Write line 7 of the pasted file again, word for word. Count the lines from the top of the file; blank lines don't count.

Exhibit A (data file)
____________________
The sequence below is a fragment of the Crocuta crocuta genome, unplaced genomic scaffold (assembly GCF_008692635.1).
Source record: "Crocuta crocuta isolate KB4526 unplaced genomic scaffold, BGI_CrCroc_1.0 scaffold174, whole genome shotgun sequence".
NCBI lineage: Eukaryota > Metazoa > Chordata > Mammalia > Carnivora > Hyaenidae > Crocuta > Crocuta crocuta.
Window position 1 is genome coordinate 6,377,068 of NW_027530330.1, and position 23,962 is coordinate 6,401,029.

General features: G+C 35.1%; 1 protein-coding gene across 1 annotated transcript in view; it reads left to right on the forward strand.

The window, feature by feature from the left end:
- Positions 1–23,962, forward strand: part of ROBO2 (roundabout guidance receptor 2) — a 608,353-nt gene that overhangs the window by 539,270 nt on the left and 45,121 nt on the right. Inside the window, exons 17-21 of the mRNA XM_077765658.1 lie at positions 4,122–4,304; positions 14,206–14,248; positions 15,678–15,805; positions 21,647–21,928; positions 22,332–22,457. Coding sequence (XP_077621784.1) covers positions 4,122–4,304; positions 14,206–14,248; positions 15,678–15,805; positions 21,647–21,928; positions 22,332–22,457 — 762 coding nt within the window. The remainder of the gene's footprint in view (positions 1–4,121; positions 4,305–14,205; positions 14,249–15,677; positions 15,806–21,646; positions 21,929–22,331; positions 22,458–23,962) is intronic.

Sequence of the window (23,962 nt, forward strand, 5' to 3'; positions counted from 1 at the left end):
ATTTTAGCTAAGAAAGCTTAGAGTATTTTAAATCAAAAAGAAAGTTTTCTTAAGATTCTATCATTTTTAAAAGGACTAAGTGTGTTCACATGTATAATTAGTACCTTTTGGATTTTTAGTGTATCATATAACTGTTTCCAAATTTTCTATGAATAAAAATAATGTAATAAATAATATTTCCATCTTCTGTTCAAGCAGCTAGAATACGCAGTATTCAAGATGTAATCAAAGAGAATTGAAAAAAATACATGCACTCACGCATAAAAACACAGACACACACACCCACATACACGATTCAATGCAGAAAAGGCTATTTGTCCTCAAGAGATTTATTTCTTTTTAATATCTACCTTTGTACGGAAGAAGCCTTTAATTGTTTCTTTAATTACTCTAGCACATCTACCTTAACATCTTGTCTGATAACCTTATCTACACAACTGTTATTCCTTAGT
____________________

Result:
- Positions 1–23,962, forward strand: part of ROBO2 (roundabout guidance receptor 2) — a 608,353-nt gene that overhangs the window by 539,270 nt on the left and 45,121 nt on the right. Inside the window, exons 17-21 of the mRNA XM_077765658.1 lie at positions 4,122–4,304; positions 14,206–14,248; positions 15,678–15,805; positions 21,647–21,928; positions 22,332–22,457. Coding sequence (XP_077621784.1) covers positions 4,122–4,304; positions 14,206–14,248; positions 15,678–15,805; positions 21,647–21,928; positions 22,332–22,457 — 762 coding nt within the window. The remainder of the gene's footprint in view (positions 1–4,121; positions 4,305–14,205; positions 14,249–15,677; positions 15,806–21,646; positions 21,929–22,331; positions 22,458–23,962) is intronic.